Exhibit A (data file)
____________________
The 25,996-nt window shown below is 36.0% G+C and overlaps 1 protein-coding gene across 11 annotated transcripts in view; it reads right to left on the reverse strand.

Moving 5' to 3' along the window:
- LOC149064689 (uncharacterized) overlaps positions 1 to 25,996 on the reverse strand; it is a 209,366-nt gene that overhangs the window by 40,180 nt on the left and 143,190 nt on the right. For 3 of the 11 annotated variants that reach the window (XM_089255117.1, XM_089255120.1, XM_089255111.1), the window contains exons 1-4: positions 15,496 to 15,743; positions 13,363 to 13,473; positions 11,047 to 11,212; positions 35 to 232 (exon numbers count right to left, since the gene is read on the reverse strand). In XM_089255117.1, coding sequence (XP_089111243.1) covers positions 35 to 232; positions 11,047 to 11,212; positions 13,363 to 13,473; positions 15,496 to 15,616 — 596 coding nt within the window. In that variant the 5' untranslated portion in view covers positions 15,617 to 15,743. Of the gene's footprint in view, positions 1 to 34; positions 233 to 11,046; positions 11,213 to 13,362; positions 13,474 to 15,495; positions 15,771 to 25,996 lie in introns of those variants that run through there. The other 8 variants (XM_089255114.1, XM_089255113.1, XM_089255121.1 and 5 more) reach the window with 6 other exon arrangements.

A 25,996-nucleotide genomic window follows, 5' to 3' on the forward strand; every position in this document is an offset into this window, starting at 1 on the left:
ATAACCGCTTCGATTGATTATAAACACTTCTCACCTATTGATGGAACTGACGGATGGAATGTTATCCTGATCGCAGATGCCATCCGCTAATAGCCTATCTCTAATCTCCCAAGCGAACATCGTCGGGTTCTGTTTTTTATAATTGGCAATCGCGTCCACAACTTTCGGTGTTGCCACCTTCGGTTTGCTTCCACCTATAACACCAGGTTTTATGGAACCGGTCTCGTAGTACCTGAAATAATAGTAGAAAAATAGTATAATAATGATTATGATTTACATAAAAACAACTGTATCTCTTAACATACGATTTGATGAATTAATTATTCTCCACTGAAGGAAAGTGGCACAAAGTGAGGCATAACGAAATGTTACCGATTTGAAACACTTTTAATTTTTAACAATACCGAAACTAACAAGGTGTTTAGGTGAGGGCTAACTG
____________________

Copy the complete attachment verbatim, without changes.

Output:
The 25,996-nt window shown below is 36.0% G+C and overlaps 1 protein-coding gene across 11 annotated transcripts in view; it reads right to left on the reverse strand.

Moving 5' to 3' along the window:
- LOC149064689 (uncharacterized) overlaps positions 1 to 25,996 on the reverse strand; it is a 209,366-nt gene that overhangs the window by 40,180 nt on the left and 143,190 nt on the right. For 3 of the 11 annotated variants that reach the window (XM_089255117.1, XM_089255120.1, XM_089255111.1), the window contains exons 1-4: positions 15,496 to 15,743; positions 13,363 to 13,473; positions 11,047 to 11,212; positions 35 to 232 (exon numbers count right to left, since the gene is read on the reverse strand). In XM_089255117.1, coding sequence (XP_089111243.1) covers positions 35 to 232; positions 11,047 to 11,212; positions 13,363 to 13,473; positions 15,496 to 15,616 — 596 coding nt within the window. In that variant the 5' untranslated portion in view covers positions 15,617 to 15,743. Of the gene's footprint in view, positions 1 to 34; positions 233 to 11,046; positions 11,213 to 13,362; positions 13,474 to 15,495; positions 15,771 to 25,996 lie in introns of those variants that run through there. The other 8 variants (XM_089255114.1, XM_089255113.1, XM_089255121.1 and 5 more) reach the window with 6 other exon arrangements.

A 25,996-nucleotide genomic window follows, 5' to 3' on the forward strand; every position in this document is an offset into this window, starting at 1 on the left:
ATAACCGCTTCGATTGATTATAAACACTTCTCACCTATTGATGGAACTGACGGATGGAATGTTATCCTGATCGCAGATGCCATCCGCTAATAGCCTATCTCTAATCTCCCAAGCGAACATCGTCGGGTTCTGTTTTTTATAATTGGCAATCGCGTCCACAACTTTCGGTGTTGCCACCTTCGGTTTGCTTCCACCTATAACACCAGGTTTTATGGAACCGGTCTCGTAGTACCTGAAATAATAGTAGAAAAATAGTATAATAATGATTATGATTTACATAAAAACAACTGTATCTCTTAACATACGATTTGATGAATTAATTATTCTCCACTGAAGGAAAGTGGCACAAAGTGAGGCATAACGAAATGTTACCGATTTGAAACACTTTTAATTTTTAACAATACCGAAACTAACAAGGTGTTTAGGTGAGGGCTAACTG